What We Learned From The Super Rugby Final

Now that the organisational omni-shambles of the Super Rugby season has come to a close, let’s have a look at what we learned from the biggest final in the tournament’s history yet. Amaze your friends with amazing knowledge even though you probably haven’t watched a game of Super Rugby all season!


  • Being clinical is still better than having good statistics. The Lions had the, pardon the pun, lion’s share of possession with 64% and enjoyed most of that possession in the opposition half. They made more carries for more meters, beat more defenders and managed more clean breaks, while conceding fewer turnovers. They won more than twice as many rucks, while losing less than their Christchurch opposition. In the end it didn’t matter diddly squat as the Crusaders took their chances when they got them and defended their try-line like mother bears their cubs when it mattered. Having said that….


  • Ackermann probably didn’t watch the Crusader’s semifinal. Because the ‘Saders did exactly against the Lions what they did against the Chiefs. They happily let the Lions throw the ball around for a bit, they even let them make some pretty decent ground in the midfield. In fact, if you took a toilet break every time the Lions entered the Crusaders’ 22, you’d be forgiven for thinking the New Zealand outfit weren’t even that good defensively. But it was with their backs to the wall that they, and the very underrated Matt Todd especially, excelled. Bend, not break, might be the new dominant tactic for the rest of this World Cup cycle (you read it here first).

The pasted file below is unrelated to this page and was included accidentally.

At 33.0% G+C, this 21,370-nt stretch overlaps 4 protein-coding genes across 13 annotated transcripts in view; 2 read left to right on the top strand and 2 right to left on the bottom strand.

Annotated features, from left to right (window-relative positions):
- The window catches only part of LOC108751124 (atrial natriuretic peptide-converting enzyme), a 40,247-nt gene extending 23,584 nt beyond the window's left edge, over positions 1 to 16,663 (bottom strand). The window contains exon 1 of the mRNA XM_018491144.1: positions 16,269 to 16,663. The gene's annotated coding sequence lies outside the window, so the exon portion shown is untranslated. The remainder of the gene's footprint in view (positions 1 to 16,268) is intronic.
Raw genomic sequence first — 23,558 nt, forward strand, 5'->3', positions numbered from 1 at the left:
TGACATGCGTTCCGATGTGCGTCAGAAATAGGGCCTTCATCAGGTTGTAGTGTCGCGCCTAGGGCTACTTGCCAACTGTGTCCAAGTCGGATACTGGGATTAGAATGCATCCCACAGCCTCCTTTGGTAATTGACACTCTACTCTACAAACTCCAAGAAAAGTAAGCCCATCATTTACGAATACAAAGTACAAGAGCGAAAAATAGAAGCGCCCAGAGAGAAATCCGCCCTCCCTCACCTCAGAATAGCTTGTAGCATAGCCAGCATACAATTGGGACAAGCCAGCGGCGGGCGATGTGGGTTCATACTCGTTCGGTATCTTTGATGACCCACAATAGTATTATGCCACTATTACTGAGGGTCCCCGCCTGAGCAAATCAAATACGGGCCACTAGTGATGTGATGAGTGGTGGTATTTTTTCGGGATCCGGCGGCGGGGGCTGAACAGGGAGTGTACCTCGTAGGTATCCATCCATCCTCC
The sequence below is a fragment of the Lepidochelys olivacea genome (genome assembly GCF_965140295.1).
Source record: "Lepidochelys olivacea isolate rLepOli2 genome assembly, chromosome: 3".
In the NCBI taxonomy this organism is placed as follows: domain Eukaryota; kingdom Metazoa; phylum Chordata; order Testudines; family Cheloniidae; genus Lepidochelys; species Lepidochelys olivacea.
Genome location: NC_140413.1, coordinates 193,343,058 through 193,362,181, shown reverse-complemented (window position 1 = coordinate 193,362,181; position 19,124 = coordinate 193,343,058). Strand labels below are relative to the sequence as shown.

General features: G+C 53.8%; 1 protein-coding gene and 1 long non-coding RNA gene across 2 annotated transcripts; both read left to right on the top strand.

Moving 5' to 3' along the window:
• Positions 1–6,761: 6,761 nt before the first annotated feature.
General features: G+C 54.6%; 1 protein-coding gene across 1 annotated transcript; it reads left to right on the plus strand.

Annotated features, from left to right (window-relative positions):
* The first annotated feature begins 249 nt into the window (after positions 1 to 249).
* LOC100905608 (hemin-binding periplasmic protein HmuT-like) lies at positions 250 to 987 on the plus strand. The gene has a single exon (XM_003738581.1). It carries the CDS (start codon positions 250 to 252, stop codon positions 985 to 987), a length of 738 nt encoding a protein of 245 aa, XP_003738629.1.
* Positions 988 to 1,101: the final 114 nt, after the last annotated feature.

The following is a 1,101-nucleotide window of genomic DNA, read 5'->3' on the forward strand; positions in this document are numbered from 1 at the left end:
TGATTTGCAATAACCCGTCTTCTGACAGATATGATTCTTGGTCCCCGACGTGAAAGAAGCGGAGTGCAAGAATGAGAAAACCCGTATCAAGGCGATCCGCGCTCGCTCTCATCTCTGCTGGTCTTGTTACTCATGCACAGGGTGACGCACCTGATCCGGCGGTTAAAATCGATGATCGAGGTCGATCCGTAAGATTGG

• South Africa desperately need Jantjies backup. Oh, Elton. When he has his day, you can NetBet he’s right up there with the likes of Beauden Barrett and Owen Farrell as one of the best fly-halves of this generation. When he doesn’t, he’s as terrible as his own haircut, if his haircut occasionally painted swastikas on retirement homes. A confidence player if there ever was one, it was obvious from the first 10 minutes, including a cringe-worthy drop-goal attempt and a restart that went into touch, that this wasn’t going to be his day. He simply performs about as well under pressure as a possum on a busy interstate. This will be all the more frustrating for Bok fans when looking at South Africa’s selection for the Rugby Championship. Coetzee has selected three pivots: Handré Pollard, who’s still recovering from injury and hardly played any matches this season; Curwin Bosch, who’s only 20 years old and better at fullback; and Jantjies, who’s utter look of befuddlement will make South Africa wish an actual possum was on the bench as backup. Another New Zealand clean sweep beckons on the horizon.


  • Playing at altitude, the Springboks could have had a chance against the All Blacks. They don’t of course, because they will play that fixture at sea-level at Newlands, Cape Town. But had they scheduled it at Ellis Park or Loftus Versfeld, things would have been moderately less bleak. Considering the Crusaders’ dominance, it’s easy to forget the Lions had the upper hand for the final twenty minutes of the game, scoring 14 unanswered points while having been a key man down the entire second half. You could argue that this is because the Crusaders didn’t really have to defend all that well anymore, but the Lions were still clearly the better side for that portion of the game and could have miraculously come away with it in the end had it not been for some very costly handling errors.


About MelleScholten

Dutch rugby fan, not a fan of Dutch rugby. Admittedly can be quite the arse when hungry.